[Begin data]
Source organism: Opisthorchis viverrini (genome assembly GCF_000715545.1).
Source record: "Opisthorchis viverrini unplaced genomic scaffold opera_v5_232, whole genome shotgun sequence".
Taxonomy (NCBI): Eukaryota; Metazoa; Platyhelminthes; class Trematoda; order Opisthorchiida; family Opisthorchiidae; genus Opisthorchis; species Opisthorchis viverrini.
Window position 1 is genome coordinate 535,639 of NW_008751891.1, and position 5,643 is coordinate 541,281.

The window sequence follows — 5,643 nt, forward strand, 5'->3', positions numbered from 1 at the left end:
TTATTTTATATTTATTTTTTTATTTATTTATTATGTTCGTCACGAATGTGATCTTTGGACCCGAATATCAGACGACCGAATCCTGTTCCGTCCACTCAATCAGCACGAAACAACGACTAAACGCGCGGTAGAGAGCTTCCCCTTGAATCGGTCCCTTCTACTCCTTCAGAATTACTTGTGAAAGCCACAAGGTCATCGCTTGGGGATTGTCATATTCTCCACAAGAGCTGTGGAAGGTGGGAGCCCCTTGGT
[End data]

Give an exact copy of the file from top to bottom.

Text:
Source organism: Opisthorchis viverrini (genome assembly GCF_000715545.1).
Source record: "Opisthorchis viverrini unplaced genomic scaffold opera_v5_232, whole genome shotgun sequence".
Taxonomy (NCBI): Eukaryota; Metazoa; Platyhelminthes; class Trematoda; order Opisthorchiida; family Opisthorchiidae; genus Opisthorchis; species Opisthorchis viverrini.
Window position 1 is genome coordinate 535,639 of NW_008751891.1, and position 5,643 is coordinate 541,281.

The window sequence follows — 5,643 nt, forward strand, 5'->3', positions numbered from 1 at the left end:
TTATTTTATATTTATTTTTTTATTTATTTATTATGTTCGTCACGAATGTGATCTTTGGACCCGAATATCAGACGACCGAATCCTGTTCCGTCCACTCAATCAGCACGAAACAACGACTAAACGCGCGGTAGAGAGCTTCCCCTTGAATCGGTCCCTTCTACTCCTTCAGAATTACTTGTGAAAGCCACAAGGTCATCGCTTGGGGATTGTCATATTCTCCACAAGAGCTGTGGAAGGTGGGAGCCCCTTGGT